3. Plan and execute: The team creates a plan to address each area of improvement. They implement changes to the ticket handling process, update and expand the knowledge base articles, and conduct training sessions for team members.
  4. Gather feedback: Throughout the process, they collect feedback from customers regarding the improved ticket handling, the clarity and usefulness of knowledge base articles, and the effectiveness of the training sessions. They also track response times and customer satisfaction ratings.
  5. Evaluate and learn: The team analyzes the feedback and performance data to identify areas for further improvement. They discover that customers find the knowledge base articles helpful, but response times can still be improved.
  6. Adapt and iterate: Based on the feedback, the team refines the ticket handling process, streamlines workflows, and introduces automation tools to reduce response times further. They communicate with customers about the changes and actively seek additional feedback.
  7. Repeat the cycle: The team continues to iterate, incorporating feedback, making adjustments, and measuring results. They prioritize continuous improvement, ensuring that response times decrease, customer satisfaction increases, and the support process becomes more efficient over time.

By adopting the "Progress Iteratively with Feedback" principle, the customer support team can iteratively enhance their processes and address customer needs, leading to improved response times and higher customer satisfaction.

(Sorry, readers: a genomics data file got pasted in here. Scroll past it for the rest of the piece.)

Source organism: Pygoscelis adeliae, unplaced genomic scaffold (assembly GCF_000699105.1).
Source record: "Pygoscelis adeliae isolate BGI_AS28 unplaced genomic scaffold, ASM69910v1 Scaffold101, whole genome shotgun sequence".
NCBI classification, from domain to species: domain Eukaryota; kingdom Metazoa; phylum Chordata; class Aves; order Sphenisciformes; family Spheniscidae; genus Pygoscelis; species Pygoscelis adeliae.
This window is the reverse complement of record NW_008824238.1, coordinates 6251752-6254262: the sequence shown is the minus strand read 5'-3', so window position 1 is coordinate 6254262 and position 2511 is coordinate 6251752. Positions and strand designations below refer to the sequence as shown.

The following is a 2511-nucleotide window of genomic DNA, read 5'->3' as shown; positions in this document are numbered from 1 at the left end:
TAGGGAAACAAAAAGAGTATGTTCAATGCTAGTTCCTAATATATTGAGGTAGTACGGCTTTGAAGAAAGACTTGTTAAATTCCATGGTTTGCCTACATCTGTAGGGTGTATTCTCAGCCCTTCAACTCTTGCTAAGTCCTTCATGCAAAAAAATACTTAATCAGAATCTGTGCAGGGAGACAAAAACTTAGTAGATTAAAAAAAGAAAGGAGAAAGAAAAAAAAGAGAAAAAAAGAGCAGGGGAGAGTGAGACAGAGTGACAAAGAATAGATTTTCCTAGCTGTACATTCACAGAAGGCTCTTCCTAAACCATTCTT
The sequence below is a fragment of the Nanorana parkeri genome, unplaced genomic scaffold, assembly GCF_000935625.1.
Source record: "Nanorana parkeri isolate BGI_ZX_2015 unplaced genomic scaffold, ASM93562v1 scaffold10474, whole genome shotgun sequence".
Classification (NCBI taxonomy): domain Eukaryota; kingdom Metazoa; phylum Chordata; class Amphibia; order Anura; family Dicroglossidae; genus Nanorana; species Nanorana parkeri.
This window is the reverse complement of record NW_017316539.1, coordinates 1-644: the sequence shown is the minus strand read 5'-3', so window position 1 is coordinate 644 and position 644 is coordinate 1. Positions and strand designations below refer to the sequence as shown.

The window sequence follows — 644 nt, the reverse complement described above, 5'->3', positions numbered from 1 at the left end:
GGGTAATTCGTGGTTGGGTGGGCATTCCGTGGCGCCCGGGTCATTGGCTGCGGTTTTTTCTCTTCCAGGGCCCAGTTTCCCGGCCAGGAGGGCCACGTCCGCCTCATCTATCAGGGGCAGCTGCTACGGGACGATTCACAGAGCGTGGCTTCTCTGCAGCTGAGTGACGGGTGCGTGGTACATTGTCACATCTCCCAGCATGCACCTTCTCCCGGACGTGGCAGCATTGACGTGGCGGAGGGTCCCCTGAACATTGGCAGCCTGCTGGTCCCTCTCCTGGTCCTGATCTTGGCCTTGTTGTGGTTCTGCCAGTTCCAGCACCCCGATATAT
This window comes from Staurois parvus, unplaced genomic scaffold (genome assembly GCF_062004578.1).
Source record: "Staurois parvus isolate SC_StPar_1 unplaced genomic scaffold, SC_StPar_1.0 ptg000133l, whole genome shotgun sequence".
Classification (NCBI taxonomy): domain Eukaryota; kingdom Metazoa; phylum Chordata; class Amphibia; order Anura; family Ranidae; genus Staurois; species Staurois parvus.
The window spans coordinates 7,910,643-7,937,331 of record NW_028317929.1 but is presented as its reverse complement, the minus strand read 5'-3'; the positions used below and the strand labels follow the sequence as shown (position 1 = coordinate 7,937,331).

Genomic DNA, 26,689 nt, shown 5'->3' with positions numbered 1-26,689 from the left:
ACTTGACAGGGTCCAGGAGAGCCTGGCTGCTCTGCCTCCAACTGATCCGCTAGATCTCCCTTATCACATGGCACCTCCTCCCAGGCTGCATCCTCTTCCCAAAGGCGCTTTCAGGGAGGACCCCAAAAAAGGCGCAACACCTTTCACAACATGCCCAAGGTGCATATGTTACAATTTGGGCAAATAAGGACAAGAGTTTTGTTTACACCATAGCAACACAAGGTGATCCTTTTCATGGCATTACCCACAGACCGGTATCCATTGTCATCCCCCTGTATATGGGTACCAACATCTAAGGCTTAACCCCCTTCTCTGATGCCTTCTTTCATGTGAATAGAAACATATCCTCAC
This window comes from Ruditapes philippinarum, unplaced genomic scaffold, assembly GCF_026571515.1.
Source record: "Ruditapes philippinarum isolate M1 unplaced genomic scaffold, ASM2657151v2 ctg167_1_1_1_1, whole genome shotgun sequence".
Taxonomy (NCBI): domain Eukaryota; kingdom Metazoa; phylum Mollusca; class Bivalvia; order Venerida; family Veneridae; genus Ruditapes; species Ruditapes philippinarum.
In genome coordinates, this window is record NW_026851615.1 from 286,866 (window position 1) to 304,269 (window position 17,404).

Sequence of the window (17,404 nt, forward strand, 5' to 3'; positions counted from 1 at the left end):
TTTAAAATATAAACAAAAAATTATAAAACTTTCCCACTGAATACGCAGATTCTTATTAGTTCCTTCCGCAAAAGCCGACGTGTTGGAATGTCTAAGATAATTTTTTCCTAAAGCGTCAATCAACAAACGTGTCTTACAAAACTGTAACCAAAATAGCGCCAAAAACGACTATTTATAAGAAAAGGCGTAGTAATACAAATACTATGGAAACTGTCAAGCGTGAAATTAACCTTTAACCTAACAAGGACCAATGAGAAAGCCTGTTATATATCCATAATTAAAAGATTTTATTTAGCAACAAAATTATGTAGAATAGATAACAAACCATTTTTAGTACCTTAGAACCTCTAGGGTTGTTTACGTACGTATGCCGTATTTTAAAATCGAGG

4) Collaborate and promote visibility

In ITIL 4, "Collaborate and promote visibility" is one of the guiding principles that organizations can adopt to enhance their IT service management practices.

This principle emphasizes the importance of fostering collaboration and ensuring transparency across different teams, departments, and stakeholders involved in delivering and supporting IT services.

By promoting visibility, organizations can improve communication, efficiency, and effectiveness in their service management processes.

Here is an example when considering the change management function in an organisation.

Change management is a critical process in IT service management that involves planning, implementing, and reviewing changes to IT infrastructure, applications, or services. Collaboration and visibility play a vital role in ensuring the success of change management activities.


  • The change management team collaborates with various stakeholders, such as IT operations, development teams, business representatives, and external vendors, to assess the impact and risks associated with a proposed change.
  • Regular change advisory board (CAB) meetings are conducted, where representatives from different teams come together to review and approve changes based on their expertise and potential impact.
  • Collaboration also occurs during the implementation of changes, with different teams working together to ensure a smooth transition and minimize disruptions.

Promoting Visibility:

  • A centralized change management system or tool is used to document and track all change requests. This tool provides visibility into the status, progress, and approvals for each change.
  • Change calendars or schedules are created and made visible to all relevant parties, allowing them to see upcoming changes, their timelines, and potential conflicts.
  • Change management reports and dashboards are generated to provide insights into the effectiveness of the change management process, such as the number of successful changes, failed changes, and adherence to predefined timelines.

By promoting collaboration and visibility in change management, organizations can ensure that all stakeholders are involved, risks are properly assessed, and changes are implemented smoothly. This leads to reduced service disruptions, improved change success rates, and increased trust among teams and stakeholders involved in the change management process.